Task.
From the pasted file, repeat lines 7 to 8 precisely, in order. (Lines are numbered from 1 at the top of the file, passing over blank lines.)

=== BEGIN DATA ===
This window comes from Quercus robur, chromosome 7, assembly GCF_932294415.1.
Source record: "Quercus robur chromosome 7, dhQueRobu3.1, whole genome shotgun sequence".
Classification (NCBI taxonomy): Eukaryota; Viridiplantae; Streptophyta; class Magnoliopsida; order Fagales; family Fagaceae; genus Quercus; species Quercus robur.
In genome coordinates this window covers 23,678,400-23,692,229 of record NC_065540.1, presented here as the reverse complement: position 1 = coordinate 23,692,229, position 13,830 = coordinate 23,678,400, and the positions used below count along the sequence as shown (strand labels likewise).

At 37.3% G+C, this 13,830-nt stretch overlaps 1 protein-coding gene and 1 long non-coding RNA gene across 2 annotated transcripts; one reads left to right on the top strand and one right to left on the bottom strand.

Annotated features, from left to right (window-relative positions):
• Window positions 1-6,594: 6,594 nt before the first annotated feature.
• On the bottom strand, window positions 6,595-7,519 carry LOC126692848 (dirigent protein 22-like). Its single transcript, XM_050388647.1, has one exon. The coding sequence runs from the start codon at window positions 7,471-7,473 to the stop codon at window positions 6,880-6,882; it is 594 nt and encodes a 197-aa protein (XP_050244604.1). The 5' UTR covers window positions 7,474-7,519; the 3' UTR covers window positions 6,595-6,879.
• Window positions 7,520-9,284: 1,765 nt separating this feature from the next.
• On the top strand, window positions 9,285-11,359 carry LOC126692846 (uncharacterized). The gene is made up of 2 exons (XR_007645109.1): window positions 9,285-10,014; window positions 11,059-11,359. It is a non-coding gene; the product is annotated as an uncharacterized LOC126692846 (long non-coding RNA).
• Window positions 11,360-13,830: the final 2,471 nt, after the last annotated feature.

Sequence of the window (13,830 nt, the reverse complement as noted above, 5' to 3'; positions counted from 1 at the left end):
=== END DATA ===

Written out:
• Window positions 1-6,594: 6,594 nt before the first annotated feature.
• On the bottom strand, window positions 6,595-7,519 carry LOC126692848 (dirigent protein 22-like). Its single transcript, XM_050388647.1, has one exon. The coding sequence runs from the start codon at window positions 7,471-7,473 to the stop codon at window positions 6,880-6,882; it is 594 nt and encodes a 197-aa protein (XP_050244604.1). The 5' UTR covers window positions 7,474-7,519; the 3' UTR covers window positions 6,595-6,879.